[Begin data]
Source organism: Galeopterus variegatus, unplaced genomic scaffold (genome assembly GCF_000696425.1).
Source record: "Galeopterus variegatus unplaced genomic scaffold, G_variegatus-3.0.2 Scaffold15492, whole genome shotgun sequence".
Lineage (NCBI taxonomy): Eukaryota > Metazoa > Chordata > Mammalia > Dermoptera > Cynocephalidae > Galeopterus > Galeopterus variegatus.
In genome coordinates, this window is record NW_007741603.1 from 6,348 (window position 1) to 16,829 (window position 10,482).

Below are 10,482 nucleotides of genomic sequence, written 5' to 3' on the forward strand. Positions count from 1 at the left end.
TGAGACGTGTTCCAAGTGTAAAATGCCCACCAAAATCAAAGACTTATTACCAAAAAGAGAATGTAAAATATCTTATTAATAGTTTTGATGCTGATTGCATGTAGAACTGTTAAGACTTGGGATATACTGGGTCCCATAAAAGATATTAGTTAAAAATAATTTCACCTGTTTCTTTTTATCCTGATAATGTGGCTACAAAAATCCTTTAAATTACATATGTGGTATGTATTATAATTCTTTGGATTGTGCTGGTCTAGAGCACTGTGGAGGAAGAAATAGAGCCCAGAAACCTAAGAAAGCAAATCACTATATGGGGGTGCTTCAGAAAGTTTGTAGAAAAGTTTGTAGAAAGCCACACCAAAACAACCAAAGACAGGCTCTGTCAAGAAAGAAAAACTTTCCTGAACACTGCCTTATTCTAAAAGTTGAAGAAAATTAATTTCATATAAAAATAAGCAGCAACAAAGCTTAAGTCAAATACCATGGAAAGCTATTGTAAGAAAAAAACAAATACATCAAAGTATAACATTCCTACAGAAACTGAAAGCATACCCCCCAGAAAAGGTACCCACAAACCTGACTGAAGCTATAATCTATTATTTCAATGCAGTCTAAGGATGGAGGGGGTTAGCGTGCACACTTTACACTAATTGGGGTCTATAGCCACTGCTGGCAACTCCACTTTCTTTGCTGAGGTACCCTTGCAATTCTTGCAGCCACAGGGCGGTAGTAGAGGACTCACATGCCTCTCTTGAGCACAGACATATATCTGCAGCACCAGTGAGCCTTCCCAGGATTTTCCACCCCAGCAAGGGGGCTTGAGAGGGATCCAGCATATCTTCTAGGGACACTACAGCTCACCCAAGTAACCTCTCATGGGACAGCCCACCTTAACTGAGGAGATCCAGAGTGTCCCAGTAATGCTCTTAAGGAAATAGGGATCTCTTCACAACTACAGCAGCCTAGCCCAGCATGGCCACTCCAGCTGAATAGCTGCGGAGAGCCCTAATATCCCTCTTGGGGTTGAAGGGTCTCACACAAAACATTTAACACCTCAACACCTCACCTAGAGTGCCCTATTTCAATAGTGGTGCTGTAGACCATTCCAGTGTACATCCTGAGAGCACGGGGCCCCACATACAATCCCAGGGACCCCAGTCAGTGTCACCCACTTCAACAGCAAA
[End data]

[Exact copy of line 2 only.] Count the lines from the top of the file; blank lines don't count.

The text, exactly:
Source record: "Galeopterus variegatus unplaced genomic scaffold, G_variegatus-3.0.2 Scaffold15492, whole genome shotgun sequence".